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Posts tagged "Virtue Ethics"


Another Week Ends: Kierkegaard, Resurrection Sufferings, Pandemic Deadly Sins, Strategic Inefficiency, Cathartic Humor, and our Groundhog Days

1. Over at Marginalia Thomas Millay reviews what looks to be a fantastic book on Søren Kierkegaard, by Sylvia Walsh. She provocatively contends that Kierkegaard believed humans were incapable of actually becoming virtuous. The virtues, for him, are the means to measure failure. The Christian life is not the progressive accumulation of successes, but continual […]

All the Lonely Virtues, Where Do They All Belong?

There’s this funny revival of Aristotelian virtue ethics going on in the Church today, typified by N. T. Wright. The Nicomachean Ethics, while more approachable than most Greek philosophy, is as dry as the Metaphysics, so I’m going to pass over my due diligence here and throw out an interesting anomaly. The virtues we like to […]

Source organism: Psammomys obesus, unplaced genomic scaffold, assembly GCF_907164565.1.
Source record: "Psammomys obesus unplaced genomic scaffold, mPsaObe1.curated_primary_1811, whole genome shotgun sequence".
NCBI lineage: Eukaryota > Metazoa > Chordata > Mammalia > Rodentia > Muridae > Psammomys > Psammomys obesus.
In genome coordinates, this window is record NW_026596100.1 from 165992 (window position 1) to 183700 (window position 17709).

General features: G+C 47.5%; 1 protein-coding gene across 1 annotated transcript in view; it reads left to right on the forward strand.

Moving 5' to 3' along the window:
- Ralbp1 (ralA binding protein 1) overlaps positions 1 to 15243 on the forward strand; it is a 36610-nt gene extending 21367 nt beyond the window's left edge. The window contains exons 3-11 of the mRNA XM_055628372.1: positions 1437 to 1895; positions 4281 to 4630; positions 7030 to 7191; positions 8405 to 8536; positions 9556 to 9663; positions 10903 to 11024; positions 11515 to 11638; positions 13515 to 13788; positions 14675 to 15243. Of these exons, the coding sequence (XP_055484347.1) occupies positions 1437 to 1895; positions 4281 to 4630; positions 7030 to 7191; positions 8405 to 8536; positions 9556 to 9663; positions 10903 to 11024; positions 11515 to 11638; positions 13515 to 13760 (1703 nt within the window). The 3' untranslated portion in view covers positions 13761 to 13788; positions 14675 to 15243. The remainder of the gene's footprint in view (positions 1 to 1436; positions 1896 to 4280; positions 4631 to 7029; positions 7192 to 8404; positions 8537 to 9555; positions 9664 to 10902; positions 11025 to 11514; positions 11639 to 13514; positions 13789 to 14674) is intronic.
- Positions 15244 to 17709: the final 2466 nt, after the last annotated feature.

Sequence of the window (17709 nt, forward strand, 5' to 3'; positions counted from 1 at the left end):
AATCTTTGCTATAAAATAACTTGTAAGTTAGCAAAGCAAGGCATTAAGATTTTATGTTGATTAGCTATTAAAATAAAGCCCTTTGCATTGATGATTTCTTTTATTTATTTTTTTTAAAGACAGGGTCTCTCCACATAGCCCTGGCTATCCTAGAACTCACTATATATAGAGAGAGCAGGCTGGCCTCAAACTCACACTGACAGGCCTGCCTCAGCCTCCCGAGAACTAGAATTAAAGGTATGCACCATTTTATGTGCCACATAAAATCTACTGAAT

The Virtues and Vices of N.T. Wright’s After You Believe

Apparently, the original title of N.T. Wright’s After You Believe was Virtue Reborn, changed for marketing purposes in the US. It’s difficult to understand this change, except perhaps that the American Church tends toward being sanctification-heavy, and purpose-driven, and the promise of a ‘Step 2’ to follow the ‘Step 1’ of belief must be attractive […]